nep-tid New Economics Papers
on Technology and Industrial Dynamics
Issue of 2017‒02‒05
fourteen papers chosen by
Fulvio Castellacci
Universitetet i Oslo

  1. The Employment Impact of Different Forms of Innovation: Evidence from Italian Community Innovation Survey By Laura Barbieri; Mariacristina Piva; Marco Vivarelli
  2. Understanding External Technology Sourcing in New Product Development Projects: Bilateral vs. unilateral contracts By KANI Masayo; MOTOHASHI Kazuyuki
  3. Incorporation Decisions and Job Creation in New Firms By Susanne Prantl; Frederik Thenée
  4. The effect of institutional ownership on firm innovation: Evidence from Chinese listed firms By Rong, Zhao; Wu, Xiaokai; Boeing, Philipp
  5. Multiproduct firms, firm dynamics, and the productive mix of Brazilian manufacturing firms By Juliana Dias Alves; Mauro Sayar Ferreira
  6. Innovation, public support and productivity in colombia By Isabel Busom; Jorge-Andrés Vélez-Ospina
  7. Is Modern Technology Responsible for Jobless Recoveries? By Graetz, Georg; Michaels, Guy
  8. Are Smaller (Larger) Corporate Headquarters Better? By MIYAJIMA Hideaki; OGAWA Ryo; USHIJIMA Tatsuo
  9. What drives employment growth and social inclusion in EU regions? By Marco Di Cataldo; AndrŽs Rodr’guez-Pose
  10. Econometric Evidence on the R&D Depreciation Rate By Gaétan de Rassenfosse; Adam B. Jaffe
  11. Explaining the industrial variety of newborn firms: The role of cultural and technological diversity By Colombelli, Alessandra; D'Ambrosio, Anna; Meliciani, Valentina; Francesco Quatraro,
  12. The Mystery of TFP By Nicholas Oulton
  13. Evaluating direct and indirect treatment effects in Italian R&D expenditures By Di Gennaro, Daniele; Pellegrini, Guido
  14. Ownership Dynamics and Firm Performance in an Emerging Economy: A Meta-Analysis of the Russian Literature By Ichiro Iwasaki; Satoshi Mizobata; Alexander A. Muravyev

  1. By: Laura Barbieri (Dipartimento di Scienze Economiche e Sociali, Università Cattolica); Mariacristina Piva (Dipartimento di Scienze Economiche e Sociali, Università Cattolica); Marco Vivarelli (Istituto di Politica Economica, Università Cattolica)
    Abstract: This paper explores the employment impact of innovation activity, taking into account both R&D expenditures and embodied technological change (ETC). We use a novel panel dataset covering 265 innovative Italian firms over the period 1998-2010. The main outcome from the proposed fixed effect estimations is a labor-friendly nature of total innovation expenditures; however, this positive effect is barely significant when the sole in-house R&D expenditures are considered and fades away when ETC is included as a proxy for innovation activities. Moreover, the positive employment impacts of innovation activities and R&D expenditures are totally due to firms operating in high-tech industries and large companies, while no job-creation due to technical change is detectable in traditional sectors and SMEs.
    Keywords: Technology, innovation, R&D, embodied technological change, employment
    JEL: O31 O33
    Date: 2016–11
  2. By: KANI Masayo; MOTOHASHI Kazuyuki
    Abstract: This paper provides empirical analyses to understand the management of external technology sourcing using a novel dataset of new product development (NPD) projects in Japanese firms and focusing on the difference between bilateral and unilateral contract-based alliances. External technology sourcing takes various forms that can be divided into two categories: bilateral alliances, such as joint research and development (R&D), and unilateral alliances, such as licensing and commissioned R&D. The former style involves the dynamic process of joint R&D with a partner, whereas the latter involves the straightforward process of technology acquisition from a partner. In the first analysis in this paper, the determinants of the sourcing strategy for each contract type are investigated, and we find that bilateral contracts are more often used for exploratory projects, whereas in-house development is more often used for exploitation projects. Unilateral contracts are more relevant for projects mitigating contractual hazards. The second analysis looks into the relationship between the type of technology sourcing and its performance. We find that bilateral contract-based technology sourcing is more likely to lead to novel innovation than in-house development, but this difference in performance disappears when controlling for the type of NPD project and the firm's managerial resources.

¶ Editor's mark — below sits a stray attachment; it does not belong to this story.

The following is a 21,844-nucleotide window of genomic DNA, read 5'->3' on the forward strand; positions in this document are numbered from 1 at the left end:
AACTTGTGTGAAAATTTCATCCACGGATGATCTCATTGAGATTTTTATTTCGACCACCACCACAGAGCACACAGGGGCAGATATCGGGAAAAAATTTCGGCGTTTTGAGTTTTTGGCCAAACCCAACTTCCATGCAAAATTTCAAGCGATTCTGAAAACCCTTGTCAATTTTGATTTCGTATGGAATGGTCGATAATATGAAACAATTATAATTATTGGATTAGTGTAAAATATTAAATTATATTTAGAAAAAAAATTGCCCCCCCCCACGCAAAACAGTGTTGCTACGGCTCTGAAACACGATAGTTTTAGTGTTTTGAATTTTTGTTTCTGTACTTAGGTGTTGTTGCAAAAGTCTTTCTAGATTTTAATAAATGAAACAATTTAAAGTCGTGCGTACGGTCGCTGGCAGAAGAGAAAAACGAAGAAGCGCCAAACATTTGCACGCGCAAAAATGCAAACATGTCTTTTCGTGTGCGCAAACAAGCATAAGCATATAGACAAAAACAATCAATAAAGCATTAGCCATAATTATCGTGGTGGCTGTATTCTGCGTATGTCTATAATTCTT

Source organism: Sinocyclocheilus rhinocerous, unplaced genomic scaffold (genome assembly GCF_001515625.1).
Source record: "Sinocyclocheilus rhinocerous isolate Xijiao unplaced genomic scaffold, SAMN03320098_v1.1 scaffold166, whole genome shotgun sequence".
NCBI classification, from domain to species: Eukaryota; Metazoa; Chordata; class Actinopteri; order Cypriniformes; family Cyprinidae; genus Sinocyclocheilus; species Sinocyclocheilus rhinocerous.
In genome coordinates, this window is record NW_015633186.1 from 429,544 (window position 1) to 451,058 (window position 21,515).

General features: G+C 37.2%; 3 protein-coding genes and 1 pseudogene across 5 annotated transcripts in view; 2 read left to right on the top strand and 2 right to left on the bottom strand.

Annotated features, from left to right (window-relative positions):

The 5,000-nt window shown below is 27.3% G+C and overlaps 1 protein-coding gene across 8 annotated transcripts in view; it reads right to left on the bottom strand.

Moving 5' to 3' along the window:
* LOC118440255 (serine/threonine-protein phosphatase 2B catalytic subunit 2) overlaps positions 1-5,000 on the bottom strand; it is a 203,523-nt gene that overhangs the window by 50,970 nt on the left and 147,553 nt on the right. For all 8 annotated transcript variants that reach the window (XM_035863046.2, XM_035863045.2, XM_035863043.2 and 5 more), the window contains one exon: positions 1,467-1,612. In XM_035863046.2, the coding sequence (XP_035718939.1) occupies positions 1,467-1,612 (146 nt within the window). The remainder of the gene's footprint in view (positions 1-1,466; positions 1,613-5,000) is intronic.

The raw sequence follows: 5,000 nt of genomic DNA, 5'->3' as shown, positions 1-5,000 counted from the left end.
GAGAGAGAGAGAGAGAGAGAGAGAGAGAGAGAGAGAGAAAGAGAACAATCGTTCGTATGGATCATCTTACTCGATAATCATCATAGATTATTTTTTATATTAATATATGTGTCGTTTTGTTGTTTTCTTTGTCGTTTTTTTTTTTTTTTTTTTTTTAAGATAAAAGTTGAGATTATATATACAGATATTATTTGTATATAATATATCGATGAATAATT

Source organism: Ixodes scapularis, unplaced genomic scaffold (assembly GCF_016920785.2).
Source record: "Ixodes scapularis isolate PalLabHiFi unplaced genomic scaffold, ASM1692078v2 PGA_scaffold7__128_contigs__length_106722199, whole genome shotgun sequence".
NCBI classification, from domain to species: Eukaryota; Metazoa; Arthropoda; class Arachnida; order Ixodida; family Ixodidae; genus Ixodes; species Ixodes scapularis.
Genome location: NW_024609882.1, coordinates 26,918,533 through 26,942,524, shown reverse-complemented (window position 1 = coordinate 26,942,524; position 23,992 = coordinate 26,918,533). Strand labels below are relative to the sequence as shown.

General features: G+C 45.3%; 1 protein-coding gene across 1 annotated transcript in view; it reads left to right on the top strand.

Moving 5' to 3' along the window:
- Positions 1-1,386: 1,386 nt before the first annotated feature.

Date: 2016–12
  3. By: Susanne Prantl; Frederik Thenée
    Abstract: The regulation of firms can influence job creation in new firms, and these influences may contribute to long-term effects on the economy-wide distribution of jobs across firms. In this paper, we study the influences on job creation in new firms that follow from incorporation law, specifically the law-induced cost at firm entry. To identify these influences empirically, we allow for endogenous decisions on incorporation and, in addition, exploit a natural experiment in regulation that accompanied German reunification. Our empirical findings are in line with predictions that we derive from the model of Lucas (1978) by integrating incorporation decisions. We show that an increase in incorporation-related entry cost reduces the emergence of incorporated firms in a population of new firms. In addition, such an increase leads to higher initial job creation in incorporated than in unincorporated firms and decreases the mass of the entry size distribution across incorporations relative to the distribution across unincorporated firms in the intermediate range.
    Date: 2017–01–27
  4. By: Rong, Zhao; Wu, Xiaokai; Boeing, Philipp
    Abstract: Monitoring by institutional investors can act as an important mechanism to promote firm innovation. By investigating Chinese listed firms' patenting between 2002 and 2011, we find that the presence of institutional investors enhances firm innovation. Consistent with the monitoring view, we further find that (1) the effect of institutional investors on firm patenting mainly comes from mutual funds; (2) the effect is more pronounced when market competition is more intense; (3) the effect exists among private- and minor state-owned enterprises, but not among major state-owned enterprises. The above findings are robust when innovation quality is examined.